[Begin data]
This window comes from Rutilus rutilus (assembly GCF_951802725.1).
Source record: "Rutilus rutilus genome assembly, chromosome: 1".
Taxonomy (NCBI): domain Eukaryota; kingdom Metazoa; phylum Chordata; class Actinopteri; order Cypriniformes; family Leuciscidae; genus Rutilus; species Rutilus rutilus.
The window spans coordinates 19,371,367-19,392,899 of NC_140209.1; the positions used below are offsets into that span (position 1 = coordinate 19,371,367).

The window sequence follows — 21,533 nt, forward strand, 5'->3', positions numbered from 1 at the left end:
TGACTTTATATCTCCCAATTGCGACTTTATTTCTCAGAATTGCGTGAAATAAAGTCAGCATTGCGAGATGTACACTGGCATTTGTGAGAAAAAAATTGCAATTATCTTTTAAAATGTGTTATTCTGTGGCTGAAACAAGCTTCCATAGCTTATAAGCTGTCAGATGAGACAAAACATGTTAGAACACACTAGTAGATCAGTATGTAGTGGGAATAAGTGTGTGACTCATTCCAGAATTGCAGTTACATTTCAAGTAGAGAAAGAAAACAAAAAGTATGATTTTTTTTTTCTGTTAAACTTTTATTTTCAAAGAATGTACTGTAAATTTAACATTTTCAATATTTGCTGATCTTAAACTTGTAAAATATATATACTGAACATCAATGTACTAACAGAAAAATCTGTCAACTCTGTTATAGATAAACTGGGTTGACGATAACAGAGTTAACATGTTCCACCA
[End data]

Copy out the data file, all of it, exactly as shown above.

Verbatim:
This window comes from Rutilus rutilus (assembly GCF_951802725.1).
Source record: "Rutilus rutilus genome assembly, chromosome: 1".
Taxonomy (NCBI): domain Eukaryota; kingdom Metazoa; phylum Chordata; class Actinopteri; order Cypriniformes; family Leuciscidae; genus Rutilus; species Rutilus rutilus.
The window spans coordinates 19,371,367-19,392,899 of NC_140209.1; the positions used below are offsets into that span (position 1 = coordinate 19,371,367).

The window sequence follows — 21,533 nt, forward strand, 5'->3', positions numbered from 1 at the left end:
TGACTTTATATCTCCCAATTGCGACTTTATTTCTCAGAATTGCGTGAAATAAAGTCAGCATTGCGAGATGTACACTGGCATTTGTGAGAAAAAAATTGCAATTATCTTTTAAAATGTGTTATTCTGTGGCTGAAACAAGCTTCCATAGCTTATAAGCTGTCAGATGAGACAAAACATGTTAGAACACACTAGTAGATCAGTATGTAGTGGGAATAAGTGTGTGACTCATTCCAGAATTGCAGTTACATTTCAAGTAGAGAAAGAAAACAAAAAGTATGATTTTTTTTTTCTGTTAAACTTTTATTTTCAAAGAATGTACTGTAAATTTAACATTTTCAATATTTGCTGATCTTAAACTTGTAAAATATATATACTGAACATCAATGTACTAACAGAAAAATCTGTCAACTCTGTTATAGATAAACTGGGTTGACGATAACAGAGTTAACATGTTCCACCA